When Does “Culture” Become Bias?
Sometimes a company’s culture begins at its founding: a few friends, who hire more people they know and are comfortable with. Sometimes a company’s culture comes from its community: the people who use it. But at some point, what we call culture can become something else: we go drinking on weeknights (not parent-friendly); we are just a bunch of guys (not women friendly); we are just a bunch of people from Stanford… and so on. But studies show that the most successful companies have a diversity of viewpoints. The underside of hiring for culture is that many talented potential candidates are disqualified because they wouldn’t “fit in” with the company. At a certain point, fit trumps qualifications, and recruiters look for people with the same background and work style as the rest of the team. While this might make for a strong company culture, it limits diversity. This panel will examine the balance between recruiting for cultural fit and building a team of individuals based on talent.
Vote for “When Does “Culture” Become Bias?”
The Spook Who Sat In the Executive Suite
Diversity in the tech industry is a very popular topic. Often the solutions to repairing the problems of lack of minority representation in the tech industry focus on training younger people to participate in the industry– at some point in the future. The stories of the people of color who currently are– and have been for years– working in the industry are often left out of these discussions. An African American internet company CEO and several of his peers will speak about their experiences as executives in the technology sector in the US and abroad.
Vote for “The Spook Who Sat In the Executive Suite”
Breaking the BroCode – Tackling Brogrammer Culture
Vote for “Breaking the BroCode – Tackling Brogrammer Culture”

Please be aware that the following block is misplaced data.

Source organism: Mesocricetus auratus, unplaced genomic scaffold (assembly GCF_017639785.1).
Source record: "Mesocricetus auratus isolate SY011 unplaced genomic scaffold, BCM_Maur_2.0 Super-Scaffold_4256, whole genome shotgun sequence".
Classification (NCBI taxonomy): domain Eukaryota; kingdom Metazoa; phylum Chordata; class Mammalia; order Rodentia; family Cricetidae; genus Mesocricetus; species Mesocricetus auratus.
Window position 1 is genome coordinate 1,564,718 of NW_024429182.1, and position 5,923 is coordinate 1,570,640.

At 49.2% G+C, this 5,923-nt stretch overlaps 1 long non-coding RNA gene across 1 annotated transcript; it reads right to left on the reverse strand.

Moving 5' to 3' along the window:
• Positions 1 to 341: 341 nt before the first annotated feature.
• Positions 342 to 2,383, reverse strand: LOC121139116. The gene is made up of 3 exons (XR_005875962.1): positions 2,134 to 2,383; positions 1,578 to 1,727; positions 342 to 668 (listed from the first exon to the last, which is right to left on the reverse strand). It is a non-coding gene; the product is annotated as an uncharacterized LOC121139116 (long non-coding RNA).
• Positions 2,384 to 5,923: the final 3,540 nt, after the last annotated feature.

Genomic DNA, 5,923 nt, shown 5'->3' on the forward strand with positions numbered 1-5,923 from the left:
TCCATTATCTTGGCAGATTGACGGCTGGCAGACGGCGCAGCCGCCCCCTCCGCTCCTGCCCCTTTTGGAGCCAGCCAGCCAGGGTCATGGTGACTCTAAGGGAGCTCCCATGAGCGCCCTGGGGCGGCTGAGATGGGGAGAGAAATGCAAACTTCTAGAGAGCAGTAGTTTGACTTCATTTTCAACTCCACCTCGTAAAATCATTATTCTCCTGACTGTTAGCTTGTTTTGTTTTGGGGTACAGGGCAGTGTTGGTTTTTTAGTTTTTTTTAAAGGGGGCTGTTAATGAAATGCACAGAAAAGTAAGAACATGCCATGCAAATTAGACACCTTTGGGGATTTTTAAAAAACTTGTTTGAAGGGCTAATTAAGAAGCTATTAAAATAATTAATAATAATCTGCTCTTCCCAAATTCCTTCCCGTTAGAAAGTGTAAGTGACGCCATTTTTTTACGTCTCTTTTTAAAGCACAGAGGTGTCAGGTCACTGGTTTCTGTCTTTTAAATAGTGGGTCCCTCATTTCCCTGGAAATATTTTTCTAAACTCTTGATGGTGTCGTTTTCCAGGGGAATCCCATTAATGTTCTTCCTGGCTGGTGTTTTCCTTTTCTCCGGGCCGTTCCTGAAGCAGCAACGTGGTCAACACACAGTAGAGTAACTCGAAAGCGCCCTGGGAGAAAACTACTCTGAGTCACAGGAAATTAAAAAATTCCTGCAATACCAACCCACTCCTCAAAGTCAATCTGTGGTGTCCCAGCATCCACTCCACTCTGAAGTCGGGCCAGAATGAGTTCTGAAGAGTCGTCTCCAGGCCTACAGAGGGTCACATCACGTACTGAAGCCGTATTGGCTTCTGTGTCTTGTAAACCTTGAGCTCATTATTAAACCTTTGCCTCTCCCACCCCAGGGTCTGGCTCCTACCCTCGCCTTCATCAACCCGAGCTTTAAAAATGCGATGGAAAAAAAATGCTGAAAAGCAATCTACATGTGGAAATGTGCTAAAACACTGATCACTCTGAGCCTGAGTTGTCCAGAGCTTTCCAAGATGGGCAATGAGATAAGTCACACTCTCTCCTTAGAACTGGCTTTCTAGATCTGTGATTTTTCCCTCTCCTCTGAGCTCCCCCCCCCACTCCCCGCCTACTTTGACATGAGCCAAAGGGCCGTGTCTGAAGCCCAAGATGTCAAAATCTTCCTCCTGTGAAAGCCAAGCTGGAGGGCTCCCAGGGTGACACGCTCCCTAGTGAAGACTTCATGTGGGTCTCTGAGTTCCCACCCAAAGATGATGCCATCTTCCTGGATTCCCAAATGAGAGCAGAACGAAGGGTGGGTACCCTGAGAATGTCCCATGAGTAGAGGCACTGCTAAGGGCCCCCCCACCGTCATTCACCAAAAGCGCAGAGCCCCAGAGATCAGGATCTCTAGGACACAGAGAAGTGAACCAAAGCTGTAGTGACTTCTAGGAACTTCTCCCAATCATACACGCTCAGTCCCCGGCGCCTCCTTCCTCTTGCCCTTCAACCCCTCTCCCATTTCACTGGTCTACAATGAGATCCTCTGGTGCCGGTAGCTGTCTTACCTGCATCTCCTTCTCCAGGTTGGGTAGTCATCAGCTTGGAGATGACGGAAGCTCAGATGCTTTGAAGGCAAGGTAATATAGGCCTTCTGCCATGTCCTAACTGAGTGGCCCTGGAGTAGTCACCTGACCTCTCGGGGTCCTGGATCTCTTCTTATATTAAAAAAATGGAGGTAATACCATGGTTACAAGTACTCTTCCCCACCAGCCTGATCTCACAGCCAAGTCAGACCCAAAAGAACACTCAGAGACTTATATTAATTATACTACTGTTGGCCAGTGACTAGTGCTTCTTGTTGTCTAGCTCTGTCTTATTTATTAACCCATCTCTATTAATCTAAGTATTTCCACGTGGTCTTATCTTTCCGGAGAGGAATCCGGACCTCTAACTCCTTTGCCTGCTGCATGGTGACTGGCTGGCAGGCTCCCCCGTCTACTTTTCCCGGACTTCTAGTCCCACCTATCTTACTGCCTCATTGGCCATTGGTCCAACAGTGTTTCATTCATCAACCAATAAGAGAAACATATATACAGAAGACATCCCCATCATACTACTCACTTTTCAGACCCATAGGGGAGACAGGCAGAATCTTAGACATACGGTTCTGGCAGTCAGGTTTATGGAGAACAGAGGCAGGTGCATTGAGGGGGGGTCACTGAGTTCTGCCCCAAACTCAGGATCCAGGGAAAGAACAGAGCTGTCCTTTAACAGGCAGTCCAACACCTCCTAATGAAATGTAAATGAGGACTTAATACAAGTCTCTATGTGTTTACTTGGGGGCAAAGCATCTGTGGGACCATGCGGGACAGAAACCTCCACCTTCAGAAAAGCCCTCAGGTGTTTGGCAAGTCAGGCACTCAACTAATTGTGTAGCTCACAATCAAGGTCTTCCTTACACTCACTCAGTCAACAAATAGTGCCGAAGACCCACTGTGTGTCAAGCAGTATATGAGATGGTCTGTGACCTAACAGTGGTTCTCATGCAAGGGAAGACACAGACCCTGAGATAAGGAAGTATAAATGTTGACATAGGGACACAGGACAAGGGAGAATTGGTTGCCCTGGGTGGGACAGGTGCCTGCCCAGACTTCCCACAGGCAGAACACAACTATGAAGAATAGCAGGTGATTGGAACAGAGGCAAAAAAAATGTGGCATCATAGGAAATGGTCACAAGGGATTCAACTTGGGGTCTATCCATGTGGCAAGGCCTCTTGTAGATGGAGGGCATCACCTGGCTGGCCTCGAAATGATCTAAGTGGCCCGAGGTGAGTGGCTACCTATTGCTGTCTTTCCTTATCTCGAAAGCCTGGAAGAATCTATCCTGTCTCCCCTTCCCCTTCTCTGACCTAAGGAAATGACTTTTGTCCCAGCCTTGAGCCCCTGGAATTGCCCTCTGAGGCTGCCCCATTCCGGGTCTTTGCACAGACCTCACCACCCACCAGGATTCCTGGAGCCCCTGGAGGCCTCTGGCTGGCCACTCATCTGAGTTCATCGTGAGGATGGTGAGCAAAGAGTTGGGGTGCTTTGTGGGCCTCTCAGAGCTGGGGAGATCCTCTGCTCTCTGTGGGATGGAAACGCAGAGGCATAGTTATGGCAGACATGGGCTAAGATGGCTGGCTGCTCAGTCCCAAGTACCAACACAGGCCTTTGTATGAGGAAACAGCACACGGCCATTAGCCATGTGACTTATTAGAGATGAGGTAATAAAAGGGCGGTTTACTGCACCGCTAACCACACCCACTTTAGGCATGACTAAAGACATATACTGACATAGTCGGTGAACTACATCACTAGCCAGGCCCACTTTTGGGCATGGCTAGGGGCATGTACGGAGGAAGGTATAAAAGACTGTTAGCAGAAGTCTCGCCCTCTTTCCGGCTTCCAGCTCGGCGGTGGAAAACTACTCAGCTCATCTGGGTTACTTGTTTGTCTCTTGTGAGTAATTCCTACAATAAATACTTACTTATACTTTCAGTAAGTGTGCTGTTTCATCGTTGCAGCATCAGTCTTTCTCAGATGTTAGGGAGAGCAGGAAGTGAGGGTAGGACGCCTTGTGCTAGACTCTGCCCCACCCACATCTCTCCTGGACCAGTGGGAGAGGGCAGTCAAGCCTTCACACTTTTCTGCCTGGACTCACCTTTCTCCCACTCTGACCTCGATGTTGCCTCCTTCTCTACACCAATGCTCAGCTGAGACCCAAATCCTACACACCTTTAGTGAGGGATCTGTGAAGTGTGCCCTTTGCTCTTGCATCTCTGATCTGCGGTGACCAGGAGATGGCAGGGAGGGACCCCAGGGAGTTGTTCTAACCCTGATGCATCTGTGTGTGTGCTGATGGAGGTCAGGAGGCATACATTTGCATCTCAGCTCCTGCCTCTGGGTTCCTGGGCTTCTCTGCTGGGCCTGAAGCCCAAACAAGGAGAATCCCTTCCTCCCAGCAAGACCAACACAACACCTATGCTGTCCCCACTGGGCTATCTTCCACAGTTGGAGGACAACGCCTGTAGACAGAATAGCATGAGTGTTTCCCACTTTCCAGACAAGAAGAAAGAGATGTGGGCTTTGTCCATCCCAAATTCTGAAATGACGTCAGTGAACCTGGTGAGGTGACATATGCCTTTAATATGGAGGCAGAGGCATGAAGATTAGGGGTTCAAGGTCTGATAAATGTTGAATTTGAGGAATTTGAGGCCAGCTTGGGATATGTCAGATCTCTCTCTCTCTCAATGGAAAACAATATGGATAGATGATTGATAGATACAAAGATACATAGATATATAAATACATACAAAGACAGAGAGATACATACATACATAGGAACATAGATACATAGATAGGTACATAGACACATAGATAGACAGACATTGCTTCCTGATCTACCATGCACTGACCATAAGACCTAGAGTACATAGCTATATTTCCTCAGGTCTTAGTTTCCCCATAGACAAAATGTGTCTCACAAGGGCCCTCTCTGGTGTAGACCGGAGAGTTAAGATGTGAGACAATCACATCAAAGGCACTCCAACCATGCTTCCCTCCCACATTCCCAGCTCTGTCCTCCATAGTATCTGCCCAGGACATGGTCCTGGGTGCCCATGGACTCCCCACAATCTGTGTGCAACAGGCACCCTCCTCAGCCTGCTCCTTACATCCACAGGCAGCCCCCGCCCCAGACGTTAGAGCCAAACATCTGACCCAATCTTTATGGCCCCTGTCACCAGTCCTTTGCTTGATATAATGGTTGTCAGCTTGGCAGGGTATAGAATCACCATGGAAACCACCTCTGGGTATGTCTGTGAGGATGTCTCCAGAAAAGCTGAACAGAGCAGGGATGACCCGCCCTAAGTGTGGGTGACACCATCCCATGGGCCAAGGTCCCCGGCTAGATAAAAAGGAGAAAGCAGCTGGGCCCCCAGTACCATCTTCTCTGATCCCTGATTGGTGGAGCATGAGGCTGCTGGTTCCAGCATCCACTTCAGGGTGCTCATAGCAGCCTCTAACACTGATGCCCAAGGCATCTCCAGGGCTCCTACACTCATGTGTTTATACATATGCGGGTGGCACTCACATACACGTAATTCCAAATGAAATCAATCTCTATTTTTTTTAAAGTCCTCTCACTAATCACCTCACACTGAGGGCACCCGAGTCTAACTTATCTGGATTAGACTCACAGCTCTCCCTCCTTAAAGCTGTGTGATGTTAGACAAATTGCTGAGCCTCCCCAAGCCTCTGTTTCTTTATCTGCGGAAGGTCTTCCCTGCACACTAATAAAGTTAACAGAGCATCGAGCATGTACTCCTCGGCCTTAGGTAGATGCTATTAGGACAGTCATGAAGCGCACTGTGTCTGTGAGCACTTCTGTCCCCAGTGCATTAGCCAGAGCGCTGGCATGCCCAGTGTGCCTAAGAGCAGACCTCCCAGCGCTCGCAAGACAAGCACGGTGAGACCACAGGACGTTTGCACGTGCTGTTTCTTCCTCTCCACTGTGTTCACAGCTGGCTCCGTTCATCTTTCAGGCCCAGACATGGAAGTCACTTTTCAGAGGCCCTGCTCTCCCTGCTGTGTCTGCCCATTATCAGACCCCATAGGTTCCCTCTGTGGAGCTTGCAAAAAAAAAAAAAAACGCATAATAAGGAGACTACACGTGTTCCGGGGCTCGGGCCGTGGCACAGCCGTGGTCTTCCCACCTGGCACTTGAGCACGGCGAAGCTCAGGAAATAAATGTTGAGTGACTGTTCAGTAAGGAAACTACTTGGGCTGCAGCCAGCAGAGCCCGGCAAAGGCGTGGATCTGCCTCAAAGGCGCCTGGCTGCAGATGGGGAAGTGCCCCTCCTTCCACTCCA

This session would be dedicated to those who feel as though there is not enough diversity in their companies or teams. There has been a shift in companies with start-up culture where offices are beginning to move from cubicle culture to mimicking colleges and fraternities. This culture can be off-putting to those who do not fit the mold (veteran in the field of not).
This session will be dedicated to ways to attack and address this cultural shift with focus on how to build better diversity programs within companies. Building a specific path and initiative dedicated to diversifying teams varies from building from the ground up, proposing ideas to upper management, proper recruiting techniques, improving company image and moral, redefining team dynamics and how to tackle various other levels of improvement.
Digital Diversity: Minority Women in EdTech
Vote for “Digital Diversity: Minority Women in EdTech”
A digital divide still exists between female & male students. This gap is even larger in minority student populations. Evidence suggests that educational technologies can improve student achievement, so long as such tools are integrated thoughtfully into teaching and learning. This session is an open & honest discussion with four minority women in different educational technology leadership positions, sharing their journeys and personal missions of empowerment for improving education for all.
Diversity: the best thing to happen to Creativity
Vote for “Diversity: the best thing to happen to Creativity”
Corporate America is shooting itself in the head by not making the most of the diverse resources at its disposal—the very diversity that could drive us all toward innovation and economic success. This is a critical business problem that’s plaguing every industry, including advertising.
Kat Gordon, the founder of The 3% Conference, which is an event and community that champions female creative talent and leadership, has been touring the world speaking on this topic since 2012. She recently spoke eloquently on the subject at a One Show event during Creative Week in NYC this spring. In a SXSW talk, Kat will discuss the importance of building a business case for more diversity in creative and tech industries and beyond.